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Donelson was acquitted of all charges in 2006 after District Attorney Faye Peterson ruled that Melton had tampered with state’s evidence. Melton’s key witness in the trial, Christopher Walker, was a former Wood Street member that he arrested along with 10 others in 2001. Melton provided Walker with money and a place to stay, but both have told the media that it didn’t coerce him into giving false testimony. “We don’t have a witness protection program in Jackson,” says Melton, who let Walker stay in his mansion. “We didn’t have a place to send him. I wasn’t going to leave him out there to die.” Walker was not and probably will not be the last wayward youth to live with Melton. A millionaire many times over, Melton owns a lavish three-story, seven bed and bath mansion with an indoor Olympic size swimming pool. He’s had everyone from the Mississippi State football team to singer/porn star/Brandy’s brother/Mississippi native Ray J sleep over. But those aren’t the guests that are making headlines; it’s the convicted felons and known troublemakers in the house that causes a stir. While Melton sees it as his way of keeping kids out of the street, many see it as him surrounding himself with his own goon squad. In 2006 Melton and his group of unofficial adopted children, whom he often brings along with him to patrol the city in a police RV, made the news when they reportedly entered a suspected drug house and demolished the place with sledgehammers. Melton has defended his actions in saying that the house was a hub for crime that other city officials turned a blind eye to. That same night Melton, police officers and the youths barged in on popular Jackson nightclub Upper Level (DJ Drama was the featured guest that night) with Melton reportedly ordering management to “shut this muthafucka down!” According to eyewitnesses, Upper Level manager Tonari Moore pulled out a video camera to record the intrusion. Officers demanded he stop filming, but he did not. At that point witnesses say the officers handcuffed Moore, dragged him outside and with help from Melton’s youths, beat him unconscious. Melton admits that he did go into the club with two plainclothes officers and intented to shut the place down. According to Melton, when Moore began taking pictures, officers ordered him to stop, but Moore replied “muthafuck you” and took off running with officers pursuing. “He does this all the time,” says Melton. “What actually happens is that the club security staff were trying to interfere with a legal arrest. The kids with me came and pulled the security off my officers. Then [Moore] goes out in the street and goes into convulsion. I even rode in the ambulance with him because I was concerned, only to find out he does that every time he’s under arrest.” Moore, who filed a lawsuit over the incident, couldn’t be reached for comment. “Upper Level is very hood. You can get killed, get your ass whupped, it’s been some gunplay up there,” says graduating Jackson State University senior “Straw.” “It was cool to go if you wasn’t beefing with nobody. But it did get violent, so if that’s a stance Frank wants to take, I can understand. There was a time you could lose your life going to Upper Level.” Melton is a frequent visitor to the nightclub. “I’ve shut it down three different times,” admits Melton. “My problem with that club is that it was bought with drug money and the guy, Starsky Red, who bought it, shot at federal agents when they attempted to arrest him. They caught him with an 18-wheeler full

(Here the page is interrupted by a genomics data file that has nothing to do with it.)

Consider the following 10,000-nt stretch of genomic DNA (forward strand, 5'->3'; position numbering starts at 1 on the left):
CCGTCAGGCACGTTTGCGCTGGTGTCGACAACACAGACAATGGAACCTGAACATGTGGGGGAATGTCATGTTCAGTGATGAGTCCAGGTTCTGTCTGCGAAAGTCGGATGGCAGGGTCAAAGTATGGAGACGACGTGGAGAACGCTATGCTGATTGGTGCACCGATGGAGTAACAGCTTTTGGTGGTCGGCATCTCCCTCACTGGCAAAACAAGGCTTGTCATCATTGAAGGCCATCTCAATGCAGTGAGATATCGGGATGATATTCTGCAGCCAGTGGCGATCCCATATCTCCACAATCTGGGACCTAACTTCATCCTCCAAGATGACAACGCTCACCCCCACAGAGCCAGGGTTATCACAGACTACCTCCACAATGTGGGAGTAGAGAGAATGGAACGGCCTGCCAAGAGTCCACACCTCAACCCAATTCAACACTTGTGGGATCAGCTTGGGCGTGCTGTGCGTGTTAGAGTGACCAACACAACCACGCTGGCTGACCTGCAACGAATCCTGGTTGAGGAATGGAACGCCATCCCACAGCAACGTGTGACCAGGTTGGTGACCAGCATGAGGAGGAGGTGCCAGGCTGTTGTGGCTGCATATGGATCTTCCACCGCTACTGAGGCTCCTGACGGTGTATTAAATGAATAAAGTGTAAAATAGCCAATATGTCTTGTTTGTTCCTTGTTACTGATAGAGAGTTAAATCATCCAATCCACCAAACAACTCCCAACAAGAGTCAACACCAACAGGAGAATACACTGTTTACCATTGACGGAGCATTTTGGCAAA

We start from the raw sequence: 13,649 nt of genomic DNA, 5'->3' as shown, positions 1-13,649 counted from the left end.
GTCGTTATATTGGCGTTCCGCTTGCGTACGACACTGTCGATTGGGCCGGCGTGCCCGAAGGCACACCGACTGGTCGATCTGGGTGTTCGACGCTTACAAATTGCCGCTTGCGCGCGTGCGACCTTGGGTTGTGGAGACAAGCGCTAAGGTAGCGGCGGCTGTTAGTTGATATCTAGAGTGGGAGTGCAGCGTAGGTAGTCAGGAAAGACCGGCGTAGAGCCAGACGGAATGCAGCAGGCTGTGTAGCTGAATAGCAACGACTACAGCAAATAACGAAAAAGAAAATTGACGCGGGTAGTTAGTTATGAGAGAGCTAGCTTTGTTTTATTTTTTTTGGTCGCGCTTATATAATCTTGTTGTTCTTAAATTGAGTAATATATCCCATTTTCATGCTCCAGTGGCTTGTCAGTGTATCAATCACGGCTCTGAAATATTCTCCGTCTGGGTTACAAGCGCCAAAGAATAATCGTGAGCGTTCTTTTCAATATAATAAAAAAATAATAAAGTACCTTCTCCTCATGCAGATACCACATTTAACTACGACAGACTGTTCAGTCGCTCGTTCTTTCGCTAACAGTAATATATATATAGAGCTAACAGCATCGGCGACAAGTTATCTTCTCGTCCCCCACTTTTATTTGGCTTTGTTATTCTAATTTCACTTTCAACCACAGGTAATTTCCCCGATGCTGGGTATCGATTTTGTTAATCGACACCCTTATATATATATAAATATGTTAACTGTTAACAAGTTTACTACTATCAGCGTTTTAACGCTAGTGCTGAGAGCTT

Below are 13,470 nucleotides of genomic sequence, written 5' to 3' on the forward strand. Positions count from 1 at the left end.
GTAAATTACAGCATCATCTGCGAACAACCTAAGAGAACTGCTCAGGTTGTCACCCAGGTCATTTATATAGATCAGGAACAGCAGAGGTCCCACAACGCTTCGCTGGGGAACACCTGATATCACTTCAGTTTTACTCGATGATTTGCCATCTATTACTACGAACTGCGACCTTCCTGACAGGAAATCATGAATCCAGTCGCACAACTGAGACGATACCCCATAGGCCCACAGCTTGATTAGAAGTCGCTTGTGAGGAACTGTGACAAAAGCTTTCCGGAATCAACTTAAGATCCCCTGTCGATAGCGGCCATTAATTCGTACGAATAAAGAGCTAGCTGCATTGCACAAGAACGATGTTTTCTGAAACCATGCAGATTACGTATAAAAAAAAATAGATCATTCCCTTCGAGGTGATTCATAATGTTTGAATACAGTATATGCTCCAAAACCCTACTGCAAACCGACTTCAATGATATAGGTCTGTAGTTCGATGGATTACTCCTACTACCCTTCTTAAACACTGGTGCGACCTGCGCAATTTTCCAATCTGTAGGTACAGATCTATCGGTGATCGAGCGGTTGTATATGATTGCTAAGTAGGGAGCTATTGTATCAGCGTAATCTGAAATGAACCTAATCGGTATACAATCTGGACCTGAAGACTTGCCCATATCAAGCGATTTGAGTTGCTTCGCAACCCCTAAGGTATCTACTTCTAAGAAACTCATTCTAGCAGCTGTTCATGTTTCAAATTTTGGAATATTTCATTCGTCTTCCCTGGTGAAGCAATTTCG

of drugs. We never found the money, but all of a sudden, the club opens up. The club is a haven for the distribution and consumption of drugs. My intentions are to shut it down. I’ve gone to [Moore] and told him I want him to have a good business, but no dope. He just blows it off.” Melton’s hands-on brand of justice and community activism includes a laundry list of questionable actions such as keeping a weapon on him at all times. His actions have not come without punishment and scrutiny. Even though he is a member of New York Mayor Michael Bloomburg’s Mayors Against Illegal Guns coalition, Melton carried one on the campus of the Mississippi College School of Law in 2006. As a result, the mayor of Jackson, Mississippi was placed on probation. Yes, the mayor is on probation. His school bus incident, on the other hand, only fueled the persistent rumors of Melton being a child molestor. “In the early 80s when I started working with the gang kids, [people] couldn’t understand why I was so close to the kids,” says Melton, who insists that many Jackson youth are loyal to him now because he taught them how to swim when they were younger (he owned the local YMCA). Regardless, his close relationships with the youth made him a target in an early 90s rape and molestation scandal at the Hinds County Juvenile Detention Center. Former Police Chief Jimmy Wilson accused Melton of molesting boys who were placed in his custody. “Have you seen the kids I’ve taken in?” he charges. “What damn gang member is gonna let somebody abuse them?” Even with the barrage of rumors and actual truths that don’t weigh in Melton’s favor, he claims he still has the backing of most people on Jackson’s streets. “It’s not the police who are watching my back, it’s the guys on the street,” says Melton. “I’ve been through a lot with them. They’ve done some things I disagree with, but at the same time they deserve second chances and I have a lot of them working for the city right now. If they’re 27 now, you can’t punish them forever for mistakes they made at [age] 17. I don’t give a damn about politics. I was born in the 5th Ward and was one of the guys that was not supposed to make it, but because of my father I was able to make it, and able to become very wealthy. I feel guilty about that and I want to spend the rest of my life giving it back to generation behind me. I don’t need it.” “I’m not here to defend Frank, let that be known,” blasts Kamikaze, who with some string-pulling by Melton, was appointed Chairman of the Advisory Committee for the Farish Street Historic Foundation. He’s spearheading efforts to revitalize the area. “I’m here talking solely about the fact that this is the first politician in Jackson that has ever given a damn about what goes on in the hood. I am a Hip Hop artist and activist that sees him as innovative and something we need to key into in the city of Jackson. He does shit that I don’t agree with, but the difference is that I can call him and tell him when he’s done something wrong. You can’t just do that with other politicians. Frank speaks like a real nigga and you can’t do that if you’re a politician, so people call him crazy.” He adds, “Once, I told [Melton], ‘People gonna think you’re crazy.’ He said, ‘I am crazy.’ So I left it alone. I haven’t been around him doing anything criminal. When I meet with him we’re on the third floor of City Hall getting shit done. If you wanna change what’s in the city, you gotta be involved in what’s going on and Frank is letting me and the rest of the Hip Hop community do just that.”

“I was accused of bringing guns out of Texas and giving them to the gangs. I’ve been accused of being the biggest drug dealer in Mississippi…As many dealers I’ve put in jail over the last 27 years? If I was dealing drugs and standing up publicly calling out dealers, you’d see me floating up in the river.” - MAYOR Frank Melton OZONE MAG // 65

Ozone Mag #65 - Mar 2008  

Ozone Mag #65 - Mar 2008

Ozone Mag #65 - Mar 2008  

Ozone Mag #65 - Mar 2008